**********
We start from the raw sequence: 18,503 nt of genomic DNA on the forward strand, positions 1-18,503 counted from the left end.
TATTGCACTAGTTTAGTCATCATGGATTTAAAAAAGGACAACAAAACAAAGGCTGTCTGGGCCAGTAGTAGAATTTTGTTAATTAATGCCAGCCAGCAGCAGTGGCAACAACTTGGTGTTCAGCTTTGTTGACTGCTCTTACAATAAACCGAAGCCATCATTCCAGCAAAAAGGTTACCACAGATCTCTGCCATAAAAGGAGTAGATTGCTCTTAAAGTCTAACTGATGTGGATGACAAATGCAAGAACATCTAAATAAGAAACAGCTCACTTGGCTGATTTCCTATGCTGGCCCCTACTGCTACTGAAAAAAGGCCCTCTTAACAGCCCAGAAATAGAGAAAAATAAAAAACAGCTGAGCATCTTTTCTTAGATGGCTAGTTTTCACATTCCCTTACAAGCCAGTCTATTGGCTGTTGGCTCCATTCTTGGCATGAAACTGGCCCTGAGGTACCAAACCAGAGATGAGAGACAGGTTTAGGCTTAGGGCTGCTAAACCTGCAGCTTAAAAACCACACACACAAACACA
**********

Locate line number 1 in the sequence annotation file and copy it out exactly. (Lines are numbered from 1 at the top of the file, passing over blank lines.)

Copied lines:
We start from the raw sequence: 18,503 nt of genomic DNA on the forward strand, positions 1-18,503 counted from the left end.